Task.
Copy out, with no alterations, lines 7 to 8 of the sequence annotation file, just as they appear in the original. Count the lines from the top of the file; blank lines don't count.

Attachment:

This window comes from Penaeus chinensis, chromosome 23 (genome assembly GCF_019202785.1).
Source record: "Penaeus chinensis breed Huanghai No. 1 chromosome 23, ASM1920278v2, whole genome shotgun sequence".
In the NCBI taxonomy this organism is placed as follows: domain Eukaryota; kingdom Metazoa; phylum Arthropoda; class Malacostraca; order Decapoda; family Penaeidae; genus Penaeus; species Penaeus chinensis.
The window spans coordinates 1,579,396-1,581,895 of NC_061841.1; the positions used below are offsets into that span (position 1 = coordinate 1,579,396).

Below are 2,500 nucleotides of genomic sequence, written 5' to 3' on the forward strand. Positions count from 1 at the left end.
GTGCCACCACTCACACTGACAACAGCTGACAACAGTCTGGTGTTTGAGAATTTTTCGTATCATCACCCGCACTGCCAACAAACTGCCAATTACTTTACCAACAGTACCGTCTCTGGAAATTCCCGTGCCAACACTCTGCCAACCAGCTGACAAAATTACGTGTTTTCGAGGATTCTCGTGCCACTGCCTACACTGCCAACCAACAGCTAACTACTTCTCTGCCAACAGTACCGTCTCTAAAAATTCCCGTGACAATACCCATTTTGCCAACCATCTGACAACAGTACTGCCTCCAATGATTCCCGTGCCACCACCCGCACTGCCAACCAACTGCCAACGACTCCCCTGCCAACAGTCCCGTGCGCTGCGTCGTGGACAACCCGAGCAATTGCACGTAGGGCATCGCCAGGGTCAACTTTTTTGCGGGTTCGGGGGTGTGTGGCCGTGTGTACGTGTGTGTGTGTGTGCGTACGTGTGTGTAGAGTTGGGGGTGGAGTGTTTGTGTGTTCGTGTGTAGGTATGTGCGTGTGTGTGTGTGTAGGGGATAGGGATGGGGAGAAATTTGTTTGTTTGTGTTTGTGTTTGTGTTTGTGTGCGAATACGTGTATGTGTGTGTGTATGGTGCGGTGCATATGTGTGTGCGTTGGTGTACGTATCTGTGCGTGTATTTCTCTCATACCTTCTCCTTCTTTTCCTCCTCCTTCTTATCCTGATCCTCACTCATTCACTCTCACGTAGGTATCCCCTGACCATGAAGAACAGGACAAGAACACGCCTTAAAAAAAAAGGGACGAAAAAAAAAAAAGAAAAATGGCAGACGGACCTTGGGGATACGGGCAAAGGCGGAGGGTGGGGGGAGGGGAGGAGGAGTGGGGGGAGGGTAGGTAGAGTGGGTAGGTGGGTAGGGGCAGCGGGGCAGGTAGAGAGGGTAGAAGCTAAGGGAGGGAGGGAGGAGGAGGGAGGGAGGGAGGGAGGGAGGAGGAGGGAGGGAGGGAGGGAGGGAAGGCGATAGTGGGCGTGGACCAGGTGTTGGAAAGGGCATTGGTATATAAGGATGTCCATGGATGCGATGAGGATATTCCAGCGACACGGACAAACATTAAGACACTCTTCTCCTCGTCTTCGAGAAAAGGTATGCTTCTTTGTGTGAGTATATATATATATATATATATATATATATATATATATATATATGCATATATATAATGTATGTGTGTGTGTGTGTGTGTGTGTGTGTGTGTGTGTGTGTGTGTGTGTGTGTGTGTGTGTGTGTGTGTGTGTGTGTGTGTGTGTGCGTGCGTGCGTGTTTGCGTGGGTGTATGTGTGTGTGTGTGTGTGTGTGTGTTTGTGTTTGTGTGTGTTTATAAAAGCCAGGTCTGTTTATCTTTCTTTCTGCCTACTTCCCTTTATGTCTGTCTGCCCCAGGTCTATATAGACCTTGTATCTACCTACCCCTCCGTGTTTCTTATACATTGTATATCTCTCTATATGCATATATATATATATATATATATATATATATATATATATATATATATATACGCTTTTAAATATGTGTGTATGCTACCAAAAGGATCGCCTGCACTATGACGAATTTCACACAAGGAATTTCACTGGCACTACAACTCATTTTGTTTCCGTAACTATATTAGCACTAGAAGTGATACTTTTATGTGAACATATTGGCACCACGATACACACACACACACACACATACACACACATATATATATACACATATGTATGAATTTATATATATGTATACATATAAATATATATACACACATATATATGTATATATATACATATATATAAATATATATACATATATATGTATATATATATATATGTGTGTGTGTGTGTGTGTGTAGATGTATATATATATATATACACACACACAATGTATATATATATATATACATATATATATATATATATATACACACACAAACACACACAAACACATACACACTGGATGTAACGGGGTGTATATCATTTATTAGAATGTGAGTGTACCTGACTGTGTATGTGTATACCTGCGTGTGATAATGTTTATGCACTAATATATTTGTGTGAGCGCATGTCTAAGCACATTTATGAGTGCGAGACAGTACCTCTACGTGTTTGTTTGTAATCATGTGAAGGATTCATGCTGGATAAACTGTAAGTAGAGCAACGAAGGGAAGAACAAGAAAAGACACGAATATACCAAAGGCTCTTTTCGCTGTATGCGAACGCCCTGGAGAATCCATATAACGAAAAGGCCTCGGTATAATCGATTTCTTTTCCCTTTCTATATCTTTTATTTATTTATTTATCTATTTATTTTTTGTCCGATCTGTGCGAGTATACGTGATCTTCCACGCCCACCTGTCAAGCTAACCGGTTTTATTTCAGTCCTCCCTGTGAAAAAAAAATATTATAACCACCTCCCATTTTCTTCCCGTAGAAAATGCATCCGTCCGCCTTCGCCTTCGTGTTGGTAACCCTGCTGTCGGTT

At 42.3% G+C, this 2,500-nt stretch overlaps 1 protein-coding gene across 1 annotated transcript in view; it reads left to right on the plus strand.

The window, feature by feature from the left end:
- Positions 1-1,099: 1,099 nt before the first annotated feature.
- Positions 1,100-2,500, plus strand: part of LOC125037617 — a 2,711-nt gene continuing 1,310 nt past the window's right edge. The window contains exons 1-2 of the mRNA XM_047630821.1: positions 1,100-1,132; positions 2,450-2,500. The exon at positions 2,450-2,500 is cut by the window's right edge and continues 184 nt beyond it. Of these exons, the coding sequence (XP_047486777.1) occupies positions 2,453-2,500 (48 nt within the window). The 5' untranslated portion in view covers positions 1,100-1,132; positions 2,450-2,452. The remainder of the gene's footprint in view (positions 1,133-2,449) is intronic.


At 42.3% G+C, this 2,500-nt stretch overlaps 1 protein-coding gene across 1 annotated transcript in view; it reads left to right on the plus strand.

The window, feature by feature from the left end: